God, it’s been a while!
§ Speaking of 30 DAYS OF NIGHT, here’s a Fearnet promo image for the film by Ben Templesmith.
§ Will GREEN LANTERN be to DC what IRON MAN was to Marvel at the movies? Comics Book Bin sure hopes so:
Whether or not a Green Lantern film would feature the same kind of character development remains to be seen, but certainly the potential is there. Hal Jordan was chosen to become a Green Lantern due to his fearlessness, and that could be the linchpin to his character in so many different ways. Such a lack of fear could border on reckless behavior, or the journey could be all about overcoming fear and not allowing it to hold us back.
Such depth of character would come from, initially, the hands of the screen writers. They would have to craft a likable Jordan who in the course of the film becomes a better man, but not so much so that he is by any means perfect – merely worthy of being Green Lantern. Comics and film scribe Kevin Smith is a favored candidate, and fans are eager to see his take on the super-hero film genre.
BONUS: Hervé St-Louis tells you everything you need to know about Green Lantern.
§ The Wanted official site has gone live.
§ The Times profiles immensely popular webcomic xkcd:
Mr. Munroe, a physics major and a programmer by trade, is good for jokes like this three times a week, informed by computing and the Internet. By speaking the language of geeks — many a strip hinges on crucial differences between the C and Python programming languages — while dealing with relationships and the meaning of a computer-centric life, xkcd has become required reading for techies across the world.
The site, which began publishing regularly in January 2006, has 500,000 unique visitors a day, he said, and 80 million page views a month. (Why “xkcd”? “It’s just a word with no phonetic pronunciation,” his Web site, xkcd.com, answers.)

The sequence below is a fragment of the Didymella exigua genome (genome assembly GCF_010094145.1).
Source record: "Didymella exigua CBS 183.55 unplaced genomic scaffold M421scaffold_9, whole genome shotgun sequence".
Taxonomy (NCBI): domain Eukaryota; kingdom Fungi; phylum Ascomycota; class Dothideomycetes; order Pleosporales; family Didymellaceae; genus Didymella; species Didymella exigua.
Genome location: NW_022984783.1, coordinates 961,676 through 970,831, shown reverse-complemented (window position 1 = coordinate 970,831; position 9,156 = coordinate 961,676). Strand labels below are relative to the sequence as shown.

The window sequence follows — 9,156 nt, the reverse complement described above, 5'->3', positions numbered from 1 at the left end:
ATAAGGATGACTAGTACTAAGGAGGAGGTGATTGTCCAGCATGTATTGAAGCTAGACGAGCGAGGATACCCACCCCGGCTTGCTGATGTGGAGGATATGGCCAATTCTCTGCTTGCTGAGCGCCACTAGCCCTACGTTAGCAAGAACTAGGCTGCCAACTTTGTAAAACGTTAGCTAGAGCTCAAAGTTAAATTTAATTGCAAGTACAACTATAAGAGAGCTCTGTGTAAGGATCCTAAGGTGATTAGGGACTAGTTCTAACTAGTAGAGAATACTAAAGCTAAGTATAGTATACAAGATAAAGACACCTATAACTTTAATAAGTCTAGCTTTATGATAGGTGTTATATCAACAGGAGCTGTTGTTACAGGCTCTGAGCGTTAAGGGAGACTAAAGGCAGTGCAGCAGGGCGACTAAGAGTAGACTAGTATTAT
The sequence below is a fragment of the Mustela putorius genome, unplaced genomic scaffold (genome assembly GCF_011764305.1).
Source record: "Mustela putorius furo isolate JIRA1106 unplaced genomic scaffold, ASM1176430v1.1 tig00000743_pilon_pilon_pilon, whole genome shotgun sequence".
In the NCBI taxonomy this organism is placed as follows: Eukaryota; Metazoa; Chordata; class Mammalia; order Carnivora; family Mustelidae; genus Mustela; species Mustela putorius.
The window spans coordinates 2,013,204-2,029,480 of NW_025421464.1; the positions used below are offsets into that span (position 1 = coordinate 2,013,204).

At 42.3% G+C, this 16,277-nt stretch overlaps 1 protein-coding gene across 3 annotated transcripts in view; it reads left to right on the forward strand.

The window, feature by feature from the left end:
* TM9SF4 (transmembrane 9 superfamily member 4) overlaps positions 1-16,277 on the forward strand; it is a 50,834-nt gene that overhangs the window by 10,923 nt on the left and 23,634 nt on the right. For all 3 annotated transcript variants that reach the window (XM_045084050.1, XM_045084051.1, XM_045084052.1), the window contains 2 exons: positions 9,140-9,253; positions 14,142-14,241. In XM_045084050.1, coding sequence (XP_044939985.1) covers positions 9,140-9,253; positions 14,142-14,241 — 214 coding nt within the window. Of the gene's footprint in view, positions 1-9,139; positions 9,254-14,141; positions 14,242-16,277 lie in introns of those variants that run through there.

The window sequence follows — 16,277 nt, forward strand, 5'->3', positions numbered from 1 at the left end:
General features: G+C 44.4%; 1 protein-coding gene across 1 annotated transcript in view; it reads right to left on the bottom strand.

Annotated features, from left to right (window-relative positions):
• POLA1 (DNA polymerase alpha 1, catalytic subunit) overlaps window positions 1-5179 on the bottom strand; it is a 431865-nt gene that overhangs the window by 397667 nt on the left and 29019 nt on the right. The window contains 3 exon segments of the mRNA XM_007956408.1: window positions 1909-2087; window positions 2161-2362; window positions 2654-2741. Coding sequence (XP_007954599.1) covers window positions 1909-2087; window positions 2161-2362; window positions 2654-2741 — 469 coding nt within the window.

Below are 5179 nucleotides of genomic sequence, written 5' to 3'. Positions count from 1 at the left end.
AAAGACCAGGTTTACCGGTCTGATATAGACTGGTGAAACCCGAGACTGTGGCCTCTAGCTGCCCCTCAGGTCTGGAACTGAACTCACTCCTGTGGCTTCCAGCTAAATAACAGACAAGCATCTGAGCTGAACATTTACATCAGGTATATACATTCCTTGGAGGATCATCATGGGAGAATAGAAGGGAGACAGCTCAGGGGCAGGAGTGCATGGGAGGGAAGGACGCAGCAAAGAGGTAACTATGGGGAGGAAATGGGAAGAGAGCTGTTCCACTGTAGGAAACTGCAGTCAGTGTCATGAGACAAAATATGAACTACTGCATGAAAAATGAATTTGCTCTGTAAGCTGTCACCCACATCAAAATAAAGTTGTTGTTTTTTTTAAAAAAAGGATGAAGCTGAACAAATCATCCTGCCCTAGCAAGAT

Munroe is one of less than two dozen webcomickers who makes a living at it, says the article.
§ Randy Myers unearths six graphic novels that aren’t about men in tights.
All of this has made for a contented family in the Old North End — Kochalka and his wife Amy King, a teacher at Lawrence Barnes Elementary School, live in a small house on Manhattan Avenue. It has also earned the artist awards and an avid international following. During a recent visit, Kochalka is jiggling the smiling, saucer-eyed Oliver in his left arm. He puts down a bottle and disappears through the kitchen to retrieve a hefty French compendium of the first five years of American Elf. The daily graphic diary, carried in Seven Days for the past five years, turns 10 in October. It has also spawned a two-volume Italian edition of the first two years and a Spanish edition of the first year. The whole decade’s worth is now available online at Kochalka’s website. And this is just a fraction of his prodigious output.
§ David Brooks on Alpha nerds:
In 1950, Dr. Seuss published a book called “If I Ran the Zoo,” which contained the sentence, “I’ll sail to Ka-Troo, and bring back an IT-KUTCH, a PREEP, and a PROO, a NERKLE, a NERD, and a SEERSUCKER, too!” According to the psychologist David Anderegg, that’s believed to be the first printed use of the word “nerd” in modern English.
The next year, Newsweek noticed that nerd was being used in Detroit as a substitute for “square.” But, as Anderegg writes in his book, “Nerds,” the term didn’t really blossom onto mass consciousness until The Fonz used it in “Happy Days,” in the mid- to late-’70s . And thus began what you might call the ascent of nerdism in modern America.